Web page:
Chief executive Paul Hamer tells Building he wants firm to take advantage of government’s spending commitment with construction
Sir Robert McAlpine is planning to more than double its civil engineering and infrastructure business in the coming years to take advantage of the government’s focus on construction and its levelling-up agenda.
The firm is best known as a building contractor and has been behind some of the most high-profile building schemes in the past 15 years including Arsenal’s Emirates stadium, the main stadium for the 2012 Olympic Games and the redevelopment of the Broadgate complex in the City of London.
But it is now looking to target much more civils and infrastructure work in the next five years and its chief executive Paul Hamer told Building: “There’s some very big established players [in civils] but the market is big enough to accommodate McAlpine with some of the skills we’ve got.”
Hamer, who was speaking as the firm said the costs of the pandemic sent it tumbling to a £26.8m pre-tax loss on turnover down 19% to £819.5m in the year to October 2020, added the government’s focus on construction to lead the country’s economic recovery from the covid-19 pandemic had helped the firm make up its mind to look at more jobs away from its traditional building core.
“I’m really pleased the way government has prioritised construction,” he said. “In the last recession, construction was the first in and the last out. The focus on construction was long overdue.”
The firm’s current turnover from civils and infrastructure work is between £120m and £150m, around 18% of its business, but Hamer said he wants this to eventually be between £300m and £400m moving it up to more than 30% of turnover.
“It’s pretty clear we would see [government] investment in this [civils and infrastructure] sector and [for us] being mostly building and mostly private clients is not a sustainable place to be for a 152-year-old firm. Infrastructure is public sector, it’s long-term and it’s more benign in terms of contracting terms.”
McAlpine’s core clients in the sector are HS2, where it is part of the Align joint venture carrying out a £1.6bn tunnels and crossing contract for the railway in the Chilterns, and Highways England, with its jobs including work at junction 19 of the M6 as well as upgrading parts of the M56.
The firm is looking to target more work from both with Hamer confirming it was likely to bid the scheme to build the HS2 Interchange station at Solihull which is worth around £200m.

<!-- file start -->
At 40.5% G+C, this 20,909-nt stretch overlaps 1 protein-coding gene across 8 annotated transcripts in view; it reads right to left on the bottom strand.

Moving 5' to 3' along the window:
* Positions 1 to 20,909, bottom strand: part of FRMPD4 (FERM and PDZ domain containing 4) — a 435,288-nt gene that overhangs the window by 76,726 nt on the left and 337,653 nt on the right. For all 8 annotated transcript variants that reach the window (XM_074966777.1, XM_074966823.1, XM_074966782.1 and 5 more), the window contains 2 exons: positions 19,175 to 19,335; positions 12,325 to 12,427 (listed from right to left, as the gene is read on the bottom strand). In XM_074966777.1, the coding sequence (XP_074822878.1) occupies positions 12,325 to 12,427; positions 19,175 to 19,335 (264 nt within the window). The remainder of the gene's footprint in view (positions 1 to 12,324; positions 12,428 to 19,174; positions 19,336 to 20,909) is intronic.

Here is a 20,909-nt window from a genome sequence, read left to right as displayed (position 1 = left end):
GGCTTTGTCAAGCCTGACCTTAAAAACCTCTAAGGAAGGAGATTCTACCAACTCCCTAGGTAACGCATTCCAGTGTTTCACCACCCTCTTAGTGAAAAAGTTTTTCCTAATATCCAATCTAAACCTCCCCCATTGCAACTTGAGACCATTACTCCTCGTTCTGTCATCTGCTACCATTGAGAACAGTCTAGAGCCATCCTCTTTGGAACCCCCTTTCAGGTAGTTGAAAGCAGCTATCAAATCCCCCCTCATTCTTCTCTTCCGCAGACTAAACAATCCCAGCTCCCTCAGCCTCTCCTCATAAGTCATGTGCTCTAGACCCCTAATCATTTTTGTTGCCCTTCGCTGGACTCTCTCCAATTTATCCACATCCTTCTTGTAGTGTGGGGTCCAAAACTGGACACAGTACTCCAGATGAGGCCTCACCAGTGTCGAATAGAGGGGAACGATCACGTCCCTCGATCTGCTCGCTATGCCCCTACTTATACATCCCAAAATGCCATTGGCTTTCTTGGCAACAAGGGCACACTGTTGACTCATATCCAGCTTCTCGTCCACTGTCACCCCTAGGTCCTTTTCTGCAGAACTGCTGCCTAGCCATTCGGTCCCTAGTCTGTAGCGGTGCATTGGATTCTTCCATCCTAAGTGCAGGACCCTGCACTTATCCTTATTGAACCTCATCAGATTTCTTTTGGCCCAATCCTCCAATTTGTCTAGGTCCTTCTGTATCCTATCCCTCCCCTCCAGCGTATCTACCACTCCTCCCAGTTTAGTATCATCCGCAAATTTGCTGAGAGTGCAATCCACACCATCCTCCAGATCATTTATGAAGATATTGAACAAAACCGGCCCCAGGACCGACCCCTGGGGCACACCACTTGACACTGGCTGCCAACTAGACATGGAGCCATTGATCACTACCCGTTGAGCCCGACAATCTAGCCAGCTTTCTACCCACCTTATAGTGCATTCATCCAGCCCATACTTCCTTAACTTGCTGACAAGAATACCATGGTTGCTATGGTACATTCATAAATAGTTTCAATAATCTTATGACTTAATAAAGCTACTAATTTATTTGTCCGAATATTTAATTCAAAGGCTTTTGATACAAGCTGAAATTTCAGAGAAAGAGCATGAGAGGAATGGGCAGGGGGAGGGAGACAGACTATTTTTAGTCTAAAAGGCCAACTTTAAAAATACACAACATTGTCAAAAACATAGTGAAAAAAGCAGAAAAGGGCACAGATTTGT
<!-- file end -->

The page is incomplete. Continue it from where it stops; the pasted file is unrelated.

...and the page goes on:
Hamer said he expected between a quarter and one third of the firm’s profit coming from the civils and infrastructure market with the firm also looking at new clients including Network Rail and more nuclear work.
Hamer spent five years at the British Nuclear Group, where he was responsible for decommissioning work at the estate’s fleet of nuclear reactors, and he said the firm’s return to nuclear, which it specialised in several decades ago, would focus on the civils side of schemes.
But Hamer said McAlpine was still focussing on its core building and commercial work, adding that it was talking to British Land about its schemes at 1 Broadgate and 2-3 Finsbury Avenue in the City, worth around a combined £600m, while it remains one of two bidders for Derwent’s office-led, mixed-use scheme at Baker Street which is worth around £120m.
“We’ve got a very strong pipeline of commercial opportunities. The UK is still seen as a top investment destination as well,” he added.
He said the office market remained strong and added: “When the pandemic hit, there was a thought that people wouldn’t return to work. We disagreed with that and it’s not what we’re seeing.
“Developers want adaptable, flexible floorspace and they want it to be net zero. They want to future-proof buildings and a huge element of the market is refurbishment [to do that].”
Hamer said the firm, which has 65 sites in the UK, racked up a £23m bill dealing with covid last year, including the money it spent on adapting to new Site Operating Procedures as well as the extra costs of reduced productivity and the knock-on impact of jobs taking longer than planned with it having to pick up the tab for the delays.
The firm claimed £7.3m from the government’s Coronavirus Job Retention Scheme initiative, having furloughed over 1,000 people, the equivalent of 52% of its staff numbers, at the height of the first lockdown. Hamer said less than 1% of staff remain on the initiative, mainly those who have been forced to shield for health reasons.
It said its year-end cash position was £96.7m, up from £94m, with the firm adding that it expected to return to profit this year with turnover back up to pre-pandemic levels.